 P(x) is false
– It is enough to exhibit
some x  D for which
P(x) is false
– This x is called the
counterexample to the
statement x P(x) is
true
Summary
• In order to prove the • In order to prove the
existential quantified
existential quantified
statement  x Q(x) is
statement  x Q(x) is
true
false
– It is enough to exhibit
some x  D for which
Q(x) is true
– It is not enough to
show that Q(x) is false
for some x  D
– You must show that
Q(x) is false for every
xD
Example
Suppose that P(x) is the statement “x + 3 = 4x”
where the domain is the set of integers. Determine
It is clear that P(1) is True, but P(x) is False for
every x ≠ 1 (take x = 2 as a counterexample). Thus,
x P(x) is False.
Translation using Predicates and
Quantifiers
• “Every student in this class has studied math and
C++ course”.
UD is the students in this class:
Translated to: x (M(x)  CPP(x))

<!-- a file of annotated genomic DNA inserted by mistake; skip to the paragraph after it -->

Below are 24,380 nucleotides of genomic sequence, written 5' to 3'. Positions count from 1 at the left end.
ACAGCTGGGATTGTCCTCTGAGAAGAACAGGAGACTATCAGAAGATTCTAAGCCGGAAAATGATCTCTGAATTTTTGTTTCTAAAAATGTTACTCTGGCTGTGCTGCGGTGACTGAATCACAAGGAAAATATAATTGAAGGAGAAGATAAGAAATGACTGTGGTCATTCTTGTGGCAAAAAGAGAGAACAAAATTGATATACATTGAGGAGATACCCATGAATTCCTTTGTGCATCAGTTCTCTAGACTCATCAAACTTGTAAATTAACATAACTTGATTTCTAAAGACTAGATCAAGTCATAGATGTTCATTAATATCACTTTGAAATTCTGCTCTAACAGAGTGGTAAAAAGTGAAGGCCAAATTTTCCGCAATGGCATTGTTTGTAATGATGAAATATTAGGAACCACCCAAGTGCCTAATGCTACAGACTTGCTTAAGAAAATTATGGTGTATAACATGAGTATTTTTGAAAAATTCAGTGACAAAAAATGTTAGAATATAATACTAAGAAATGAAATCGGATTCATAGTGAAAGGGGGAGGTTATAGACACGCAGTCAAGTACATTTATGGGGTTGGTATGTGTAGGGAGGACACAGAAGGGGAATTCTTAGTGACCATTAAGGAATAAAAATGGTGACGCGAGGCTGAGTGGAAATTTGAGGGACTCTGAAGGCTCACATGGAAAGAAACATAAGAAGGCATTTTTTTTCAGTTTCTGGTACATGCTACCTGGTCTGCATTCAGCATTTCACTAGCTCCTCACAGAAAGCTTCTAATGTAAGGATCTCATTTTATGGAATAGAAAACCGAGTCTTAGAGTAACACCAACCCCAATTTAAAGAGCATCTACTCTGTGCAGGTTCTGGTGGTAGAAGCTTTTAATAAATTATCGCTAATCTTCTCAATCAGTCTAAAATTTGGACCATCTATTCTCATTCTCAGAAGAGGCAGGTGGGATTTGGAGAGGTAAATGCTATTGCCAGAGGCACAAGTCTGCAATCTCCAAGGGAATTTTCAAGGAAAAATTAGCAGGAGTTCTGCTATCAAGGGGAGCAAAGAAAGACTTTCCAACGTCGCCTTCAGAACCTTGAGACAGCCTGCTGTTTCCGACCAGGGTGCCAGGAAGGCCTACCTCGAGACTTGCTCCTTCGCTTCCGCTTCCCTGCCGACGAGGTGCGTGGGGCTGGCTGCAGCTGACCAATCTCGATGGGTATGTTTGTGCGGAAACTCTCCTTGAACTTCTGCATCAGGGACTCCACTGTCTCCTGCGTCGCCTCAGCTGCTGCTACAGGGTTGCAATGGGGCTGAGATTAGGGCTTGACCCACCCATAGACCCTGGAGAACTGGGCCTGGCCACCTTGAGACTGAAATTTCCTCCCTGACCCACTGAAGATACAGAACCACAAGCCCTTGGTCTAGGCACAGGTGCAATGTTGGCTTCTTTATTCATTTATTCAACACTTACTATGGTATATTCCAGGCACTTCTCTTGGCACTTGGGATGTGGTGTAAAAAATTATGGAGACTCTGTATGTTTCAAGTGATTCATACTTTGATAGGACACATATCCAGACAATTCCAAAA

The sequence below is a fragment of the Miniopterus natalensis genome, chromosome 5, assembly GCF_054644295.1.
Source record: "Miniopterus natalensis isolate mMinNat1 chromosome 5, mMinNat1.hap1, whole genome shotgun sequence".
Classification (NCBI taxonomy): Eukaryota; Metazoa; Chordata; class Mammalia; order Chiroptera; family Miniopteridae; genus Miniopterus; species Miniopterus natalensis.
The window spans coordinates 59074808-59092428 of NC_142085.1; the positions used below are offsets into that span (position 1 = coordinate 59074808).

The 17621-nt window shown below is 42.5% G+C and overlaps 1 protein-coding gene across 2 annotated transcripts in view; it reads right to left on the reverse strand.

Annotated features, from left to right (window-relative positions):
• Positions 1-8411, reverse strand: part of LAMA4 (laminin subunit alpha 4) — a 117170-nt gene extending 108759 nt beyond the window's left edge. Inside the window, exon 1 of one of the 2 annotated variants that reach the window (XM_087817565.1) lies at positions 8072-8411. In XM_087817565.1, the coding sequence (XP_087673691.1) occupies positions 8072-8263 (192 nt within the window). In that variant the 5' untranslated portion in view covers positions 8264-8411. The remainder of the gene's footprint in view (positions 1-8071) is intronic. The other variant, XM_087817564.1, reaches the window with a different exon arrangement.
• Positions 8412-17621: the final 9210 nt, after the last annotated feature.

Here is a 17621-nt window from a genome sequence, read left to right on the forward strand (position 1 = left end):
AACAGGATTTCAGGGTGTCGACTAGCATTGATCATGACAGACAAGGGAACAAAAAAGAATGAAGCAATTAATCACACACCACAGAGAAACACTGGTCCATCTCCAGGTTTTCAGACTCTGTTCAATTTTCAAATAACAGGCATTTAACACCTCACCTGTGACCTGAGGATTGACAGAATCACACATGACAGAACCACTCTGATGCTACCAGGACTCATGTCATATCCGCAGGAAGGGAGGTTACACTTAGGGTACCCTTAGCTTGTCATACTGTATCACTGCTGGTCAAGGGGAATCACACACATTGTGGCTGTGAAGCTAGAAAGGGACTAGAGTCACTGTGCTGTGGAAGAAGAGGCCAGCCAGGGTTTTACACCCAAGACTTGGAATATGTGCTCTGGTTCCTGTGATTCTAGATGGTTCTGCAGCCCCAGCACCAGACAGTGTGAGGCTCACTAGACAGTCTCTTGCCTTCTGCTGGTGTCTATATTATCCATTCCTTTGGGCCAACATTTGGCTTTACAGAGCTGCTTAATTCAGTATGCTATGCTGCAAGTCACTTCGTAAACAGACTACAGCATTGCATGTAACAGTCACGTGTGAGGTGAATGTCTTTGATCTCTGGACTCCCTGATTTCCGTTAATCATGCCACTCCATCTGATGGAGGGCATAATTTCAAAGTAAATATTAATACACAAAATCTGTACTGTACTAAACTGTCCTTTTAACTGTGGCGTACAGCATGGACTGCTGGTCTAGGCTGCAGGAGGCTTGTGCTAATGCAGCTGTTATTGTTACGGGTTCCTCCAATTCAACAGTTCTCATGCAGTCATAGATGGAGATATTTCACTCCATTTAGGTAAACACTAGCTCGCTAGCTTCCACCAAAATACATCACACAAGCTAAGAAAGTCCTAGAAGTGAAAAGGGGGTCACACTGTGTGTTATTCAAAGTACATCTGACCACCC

But if the UD is all people:
“For every person x, if x is a student in this class
then x has studied math and C++”
Translated to: x (S(x)  M(x)  CPP(x))
Translation using Predicates and
Quantifiers
• “Some student in this class has studied math and
C++ course”.
UD is the students in this class:
Translated to: x (M(x)  CPP(x))
But if the UD is all people:
Translated to: x (S(x)  M(x)  CPP(x))
Example
Let G(x), F(x), Z(x), and M(x) be the the following statements
G(x): "x is a giraffe"
F(x):"x is 15 feet or higher“,
Z(x):“x is in this zoo“
M(x):"x belongs to me“
Suppose that the universe of discourse is the set of animals. Express
each of the following statements using quantifiers; logical
connectives; and G(x), F(x), Z(x), and M(x):
• No animals, except giraffes, are 15 feet or higher
x ( G(x)   F(x))
• There are no animals in this zoo that belong to anyone but me
x (Z(x)  M(x))
• I have no animals less than 15 feet high
x (M(x)  F(x))
• Therefore, all animals in this zoo are giraffes
x (Z(x)  G(x))
```